• Hi Ian,
      I am also on oz building a tumbleweed house. Recently, tumbleweed helpfully redesigned their plans to metric system. In terms of appliances I have found a that camping boating and fishing stores to be most helpful in terms of research. I may or may not buy their product but it gives me a springboard of ideas! I My plan is to build the foundation first, move in, then gradually add what I need. Nice to know other Aussies are thinking about tiny houses.

  7. i’m also in Australia and looking at applying the tiny house concepts. have you seen IKEA’s current display of a 35m2 (377ft2) home? it would work well for 2 people so i could make it even smaller for me. they have lots of clever storage ideas and gadgets to make good use of space.

    since most tiny houses are built in temperate climes, they do not include the wide verandahs and eaves we need here in oz. it would also be useful to include the whirlygigs that passively exhaust hot air in the ceiling/roof (i hope they can be shut during winter). also, to avoid feeling dark and gloomy (or using more energy than necessary to turn on lights), lining the walls with some mirror tiles could be good.

    i’d also like to make room to install a Tower Garden aeroponics system (with skylight above) to grow food in my tiny home.

  8. Hi ginger,
    I love the ideas of ikea, they have some beautiful solar lights that I am using now. You can also get a solar power fan that is like a whirligig that will do the same job roughly. Are you thinking about having your tiny house on a trailer? There is a Facebook page of all of us Aussies who are tiny house fans. ( some international too) come join us and discuss tiny houses there if you would like. Facebook site http://www.facebook.com/TinyHousesAustralia?ref=ts&fref=ts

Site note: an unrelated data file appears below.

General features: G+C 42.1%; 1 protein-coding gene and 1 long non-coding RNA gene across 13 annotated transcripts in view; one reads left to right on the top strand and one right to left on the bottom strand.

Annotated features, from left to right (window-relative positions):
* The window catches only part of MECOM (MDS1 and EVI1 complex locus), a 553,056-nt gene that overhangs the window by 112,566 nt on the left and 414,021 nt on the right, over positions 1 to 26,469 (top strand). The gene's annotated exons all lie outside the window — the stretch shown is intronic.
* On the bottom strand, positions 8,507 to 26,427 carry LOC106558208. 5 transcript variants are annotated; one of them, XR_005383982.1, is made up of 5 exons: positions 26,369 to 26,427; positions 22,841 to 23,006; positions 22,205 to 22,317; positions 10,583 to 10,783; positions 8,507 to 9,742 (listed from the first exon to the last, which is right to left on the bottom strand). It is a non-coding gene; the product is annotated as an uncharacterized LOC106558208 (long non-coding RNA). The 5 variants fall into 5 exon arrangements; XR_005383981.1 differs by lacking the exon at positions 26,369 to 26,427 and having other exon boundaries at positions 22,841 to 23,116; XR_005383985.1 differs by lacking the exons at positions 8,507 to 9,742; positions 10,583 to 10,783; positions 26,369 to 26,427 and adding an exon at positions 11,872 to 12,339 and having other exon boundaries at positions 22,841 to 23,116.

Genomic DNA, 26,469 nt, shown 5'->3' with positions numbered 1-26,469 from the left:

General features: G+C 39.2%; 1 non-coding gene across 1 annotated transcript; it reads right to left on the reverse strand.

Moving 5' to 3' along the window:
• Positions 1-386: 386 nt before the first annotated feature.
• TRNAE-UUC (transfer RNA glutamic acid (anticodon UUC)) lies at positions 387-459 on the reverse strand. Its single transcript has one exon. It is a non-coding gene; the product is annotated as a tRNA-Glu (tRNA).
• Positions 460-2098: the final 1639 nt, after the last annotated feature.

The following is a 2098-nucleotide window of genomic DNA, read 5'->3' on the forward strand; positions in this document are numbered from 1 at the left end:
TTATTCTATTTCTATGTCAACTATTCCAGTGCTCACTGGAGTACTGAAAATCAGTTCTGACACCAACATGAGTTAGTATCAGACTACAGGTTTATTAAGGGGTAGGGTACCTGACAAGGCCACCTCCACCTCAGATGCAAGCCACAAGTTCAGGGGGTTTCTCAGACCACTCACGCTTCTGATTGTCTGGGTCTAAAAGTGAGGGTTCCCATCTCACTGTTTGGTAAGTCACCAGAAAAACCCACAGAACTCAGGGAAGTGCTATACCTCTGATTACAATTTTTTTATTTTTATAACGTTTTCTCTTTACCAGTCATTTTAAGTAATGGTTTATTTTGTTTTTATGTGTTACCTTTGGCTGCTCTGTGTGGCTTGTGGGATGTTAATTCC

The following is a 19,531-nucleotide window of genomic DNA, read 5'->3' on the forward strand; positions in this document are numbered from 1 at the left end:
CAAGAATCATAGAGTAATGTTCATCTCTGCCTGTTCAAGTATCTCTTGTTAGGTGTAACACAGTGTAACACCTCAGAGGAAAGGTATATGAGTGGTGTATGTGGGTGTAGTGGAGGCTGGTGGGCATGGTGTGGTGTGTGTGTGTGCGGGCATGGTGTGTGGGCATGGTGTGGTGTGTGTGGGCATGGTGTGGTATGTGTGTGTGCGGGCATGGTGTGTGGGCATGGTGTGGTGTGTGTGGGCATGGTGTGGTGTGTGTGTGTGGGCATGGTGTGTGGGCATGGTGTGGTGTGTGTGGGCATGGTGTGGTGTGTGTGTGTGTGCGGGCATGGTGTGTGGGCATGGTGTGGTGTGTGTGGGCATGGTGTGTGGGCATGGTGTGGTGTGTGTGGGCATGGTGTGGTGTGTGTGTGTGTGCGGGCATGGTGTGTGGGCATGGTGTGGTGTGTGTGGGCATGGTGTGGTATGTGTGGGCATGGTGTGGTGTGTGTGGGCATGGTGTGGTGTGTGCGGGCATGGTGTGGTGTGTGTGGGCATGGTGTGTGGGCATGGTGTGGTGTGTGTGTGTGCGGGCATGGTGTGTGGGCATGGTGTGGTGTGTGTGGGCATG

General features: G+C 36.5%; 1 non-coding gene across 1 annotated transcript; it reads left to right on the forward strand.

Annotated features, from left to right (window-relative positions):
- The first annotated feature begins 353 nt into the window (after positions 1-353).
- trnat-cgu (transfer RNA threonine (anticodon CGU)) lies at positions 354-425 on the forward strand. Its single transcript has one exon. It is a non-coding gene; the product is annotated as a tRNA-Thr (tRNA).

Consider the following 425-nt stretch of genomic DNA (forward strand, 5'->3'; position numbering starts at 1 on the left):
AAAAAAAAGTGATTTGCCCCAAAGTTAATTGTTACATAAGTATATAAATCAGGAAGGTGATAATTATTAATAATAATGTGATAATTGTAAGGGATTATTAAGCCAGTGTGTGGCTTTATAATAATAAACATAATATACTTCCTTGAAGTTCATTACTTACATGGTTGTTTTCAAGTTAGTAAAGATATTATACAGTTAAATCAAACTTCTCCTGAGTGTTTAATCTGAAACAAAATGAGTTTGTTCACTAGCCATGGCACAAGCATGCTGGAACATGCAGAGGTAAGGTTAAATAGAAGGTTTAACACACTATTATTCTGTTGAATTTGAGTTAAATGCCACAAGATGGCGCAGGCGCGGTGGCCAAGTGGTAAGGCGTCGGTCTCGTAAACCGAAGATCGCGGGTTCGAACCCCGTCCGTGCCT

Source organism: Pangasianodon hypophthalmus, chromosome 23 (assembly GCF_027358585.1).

Look forward to hearing what you have to say!

  9. For creating story boards mentioned, Celtx is great for that. Also, under the floor storage is a great idea. Look at the stow and go minivan and other things that offer compactness in the design. The raised floor I’m putting in at my house will have easy access panels to stored items.

  10. I am still in the designing stages and I am happy to say that I have thought of most of your tips already! I do have one question, when it comes to storage, do you have to think about weight of the extra shelves instead of having just a wall, or is it not really a big deal?

  11. Enjoyed your blog, while a tiny house is a bit impractical for me (we are a family of 4 +2 largish dogs) We are seriously considering a cottage style home. We want to simplify, downsize, and make a home. We also want to build it ourselves. Just trying to get an idea of what it is going to cost and find a place to put it. I am not sold on where we live now, I want to move to the Pacific Northwest.